Wednesday, 19 March 2014

DWYL - Chapter Five

We missed our study last week due to my youth pastor retreat. So we have preached chapter six, but only covered chapter five last night in our Connection Group.

So you can listen to the chapter five sermon here.

Risk is Right.  Last night we talked all about good and bad risk. We simplified it down to having a child like faith in God. A child asks his daddy for lunch, fully expecting his father to be able to provide. There is no doubt in his mind that if he asks his daddy for lunch he will get something to eat.  That's child like faith seen as child like dependence.  However, the father knows what is best for the child, so while the child may want chocolate for lunch, the father instead provides a cheese sandwich.  There might be a little grumbling, but the child will eat what the father provides.  This is child like faith seen as child like acceptance that daddy knows best.

When it comes to risk, good risk happens when there is childlike dependence on God and childlike acceptance from God.  In that way we are in His plan.

Bad risk happens when we ignore dependence on God... or act in nonacceptance to His plan.
Consider the context of 2 Samuel 10. The Amalekites had shamed the messengers of Israel and made themselves odious in the sight of David. To protect themselves they had hired the Syrians to fight with them against the Israelites. Joab, the commander of Israel's forces, found himself surrounded with Amalekites on one side and Syrians on the other. So he divided his troops, put his brother Abiashai in charge of one troop of fighters and led the other himself.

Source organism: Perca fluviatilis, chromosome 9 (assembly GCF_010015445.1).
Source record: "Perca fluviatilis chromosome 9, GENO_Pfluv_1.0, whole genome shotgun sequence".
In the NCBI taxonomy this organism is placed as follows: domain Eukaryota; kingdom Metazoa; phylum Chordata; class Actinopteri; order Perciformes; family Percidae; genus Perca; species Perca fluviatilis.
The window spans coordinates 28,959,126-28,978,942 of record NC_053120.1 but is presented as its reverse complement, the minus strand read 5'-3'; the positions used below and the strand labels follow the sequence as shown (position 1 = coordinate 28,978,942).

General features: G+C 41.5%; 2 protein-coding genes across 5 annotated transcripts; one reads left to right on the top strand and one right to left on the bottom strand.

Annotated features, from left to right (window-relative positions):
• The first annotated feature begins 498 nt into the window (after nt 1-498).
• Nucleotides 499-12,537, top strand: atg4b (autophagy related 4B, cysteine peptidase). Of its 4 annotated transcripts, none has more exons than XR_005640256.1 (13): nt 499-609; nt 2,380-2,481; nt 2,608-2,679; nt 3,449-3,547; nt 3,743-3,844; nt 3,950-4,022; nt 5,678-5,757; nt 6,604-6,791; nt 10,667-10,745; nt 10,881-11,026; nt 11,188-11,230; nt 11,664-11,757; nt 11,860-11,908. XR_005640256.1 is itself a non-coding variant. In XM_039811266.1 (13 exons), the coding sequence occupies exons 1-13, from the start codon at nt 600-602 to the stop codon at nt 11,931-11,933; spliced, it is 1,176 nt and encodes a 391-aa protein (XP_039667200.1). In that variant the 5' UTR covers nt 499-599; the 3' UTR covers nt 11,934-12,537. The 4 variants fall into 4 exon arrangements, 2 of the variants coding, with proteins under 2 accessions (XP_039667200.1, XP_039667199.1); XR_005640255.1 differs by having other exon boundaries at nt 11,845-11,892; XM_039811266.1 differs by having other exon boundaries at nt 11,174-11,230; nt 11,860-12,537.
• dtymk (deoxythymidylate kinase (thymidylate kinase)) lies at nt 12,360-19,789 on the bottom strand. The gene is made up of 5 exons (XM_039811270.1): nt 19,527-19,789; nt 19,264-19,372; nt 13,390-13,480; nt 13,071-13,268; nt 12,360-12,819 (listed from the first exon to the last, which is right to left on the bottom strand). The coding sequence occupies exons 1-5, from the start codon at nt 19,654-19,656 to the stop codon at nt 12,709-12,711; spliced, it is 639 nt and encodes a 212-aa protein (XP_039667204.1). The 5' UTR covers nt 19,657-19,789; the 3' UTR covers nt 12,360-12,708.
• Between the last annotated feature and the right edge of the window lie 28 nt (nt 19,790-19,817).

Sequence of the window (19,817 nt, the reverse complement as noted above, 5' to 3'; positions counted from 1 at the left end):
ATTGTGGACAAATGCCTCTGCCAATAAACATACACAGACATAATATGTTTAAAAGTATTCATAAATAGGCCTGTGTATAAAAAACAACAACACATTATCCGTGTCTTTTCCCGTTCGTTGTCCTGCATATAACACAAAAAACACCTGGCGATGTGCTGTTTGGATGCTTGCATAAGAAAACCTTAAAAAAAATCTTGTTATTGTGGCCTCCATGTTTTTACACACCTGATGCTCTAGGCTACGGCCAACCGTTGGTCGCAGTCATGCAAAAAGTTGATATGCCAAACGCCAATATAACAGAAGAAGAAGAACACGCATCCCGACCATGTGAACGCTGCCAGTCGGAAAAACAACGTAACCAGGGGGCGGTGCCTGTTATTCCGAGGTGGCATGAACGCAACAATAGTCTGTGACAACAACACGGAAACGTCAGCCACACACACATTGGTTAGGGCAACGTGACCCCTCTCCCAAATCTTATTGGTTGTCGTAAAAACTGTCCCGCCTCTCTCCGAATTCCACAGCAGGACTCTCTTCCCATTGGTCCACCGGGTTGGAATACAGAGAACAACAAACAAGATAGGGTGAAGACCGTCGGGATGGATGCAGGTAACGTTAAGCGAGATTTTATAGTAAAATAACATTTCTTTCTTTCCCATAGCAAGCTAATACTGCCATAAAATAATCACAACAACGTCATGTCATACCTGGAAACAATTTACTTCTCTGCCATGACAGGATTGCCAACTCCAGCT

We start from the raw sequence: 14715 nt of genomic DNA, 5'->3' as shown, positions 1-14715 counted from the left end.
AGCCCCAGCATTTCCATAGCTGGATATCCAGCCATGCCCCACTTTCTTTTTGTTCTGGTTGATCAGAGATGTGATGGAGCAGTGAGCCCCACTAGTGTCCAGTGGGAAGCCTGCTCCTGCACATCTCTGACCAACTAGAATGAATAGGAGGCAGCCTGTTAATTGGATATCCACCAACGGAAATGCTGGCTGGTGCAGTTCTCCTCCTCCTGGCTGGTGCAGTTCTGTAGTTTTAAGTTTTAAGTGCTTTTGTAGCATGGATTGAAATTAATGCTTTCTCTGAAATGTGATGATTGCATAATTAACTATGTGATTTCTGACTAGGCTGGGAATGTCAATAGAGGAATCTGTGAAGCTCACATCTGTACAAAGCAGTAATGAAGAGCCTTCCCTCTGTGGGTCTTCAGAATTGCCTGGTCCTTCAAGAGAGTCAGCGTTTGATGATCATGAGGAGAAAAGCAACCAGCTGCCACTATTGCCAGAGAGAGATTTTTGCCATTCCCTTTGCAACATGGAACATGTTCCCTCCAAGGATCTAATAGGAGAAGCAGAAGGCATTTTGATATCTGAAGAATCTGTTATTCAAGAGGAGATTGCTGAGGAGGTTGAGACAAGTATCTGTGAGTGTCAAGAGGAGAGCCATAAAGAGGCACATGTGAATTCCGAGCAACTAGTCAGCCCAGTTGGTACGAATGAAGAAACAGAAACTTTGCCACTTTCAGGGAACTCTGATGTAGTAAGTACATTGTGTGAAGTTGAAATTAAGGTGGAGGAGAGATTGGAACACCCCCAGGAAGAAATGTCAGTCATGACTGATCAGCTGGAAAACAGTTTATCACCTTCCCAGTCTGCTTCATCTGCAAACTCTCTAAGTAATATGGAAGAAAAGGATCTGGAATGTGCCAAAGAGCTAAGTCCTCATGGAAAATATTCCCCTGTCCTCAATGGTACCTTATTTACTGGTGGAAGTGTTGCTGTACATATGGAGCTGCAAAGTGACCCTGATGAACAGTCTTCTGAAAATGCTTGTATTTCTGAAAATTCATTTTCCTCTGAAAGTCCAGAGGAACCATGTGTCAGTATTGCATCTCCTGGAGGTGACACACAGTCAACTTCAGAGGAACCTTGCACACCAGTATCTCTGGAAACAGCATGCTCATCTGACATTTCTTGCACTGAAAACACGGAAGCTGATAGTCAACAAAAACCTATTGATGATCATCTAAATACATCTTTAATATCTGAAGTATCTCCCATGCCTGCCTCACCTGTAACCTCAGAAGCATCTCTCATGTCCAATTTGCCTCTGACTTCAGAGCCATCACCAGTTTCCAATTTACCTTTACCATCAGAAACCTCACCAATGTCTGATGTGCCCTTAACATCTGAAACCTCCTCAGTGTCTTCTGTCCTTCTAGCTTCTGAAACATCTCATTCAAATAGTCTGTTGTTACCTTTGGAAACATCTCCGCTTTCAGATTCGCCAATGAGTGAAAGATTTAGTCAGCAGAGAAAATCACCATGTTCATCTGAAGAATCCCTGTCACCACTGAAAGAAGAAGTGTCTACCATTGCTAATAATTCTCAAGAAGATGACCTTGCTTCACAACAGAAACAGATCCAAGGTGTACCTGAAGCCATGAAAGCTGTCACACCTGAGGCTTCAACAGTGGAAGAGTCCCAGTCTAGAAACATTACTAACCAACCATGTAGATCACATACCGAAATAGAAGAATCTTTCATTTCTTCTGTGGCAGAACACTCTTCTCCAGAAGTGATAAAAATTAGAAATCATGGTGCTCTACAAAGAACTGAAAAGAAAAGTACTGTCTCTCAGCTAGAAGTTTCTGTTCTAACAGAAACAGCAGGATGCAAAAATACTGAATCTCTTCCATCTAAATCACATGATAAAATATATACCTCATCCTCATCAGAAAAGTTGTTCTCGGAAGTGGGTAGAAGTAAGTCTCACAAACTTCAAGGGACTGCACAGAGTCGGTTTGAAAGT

In verse 11 they pledged to help each other. Then comes this great word in verse 12: "Be of good courage, and let us be courageous for our people, and for the cities of our God, and mauy the LORD do what seems good to him." What do these last words mean, "May the LORD do what seems good to him"? It means that Joab has made a strategic decision for the cities of God, and he did not know how it would turn out. He had no special revelation from God on this issue. He had to make a decision on the basis of sanctified wisdom. He had to risk or run. He did not know how it would turn out. So he made his decision, and he handed the results over to God. And this was right.
~John Piper - Don't Waste Your Life - p82

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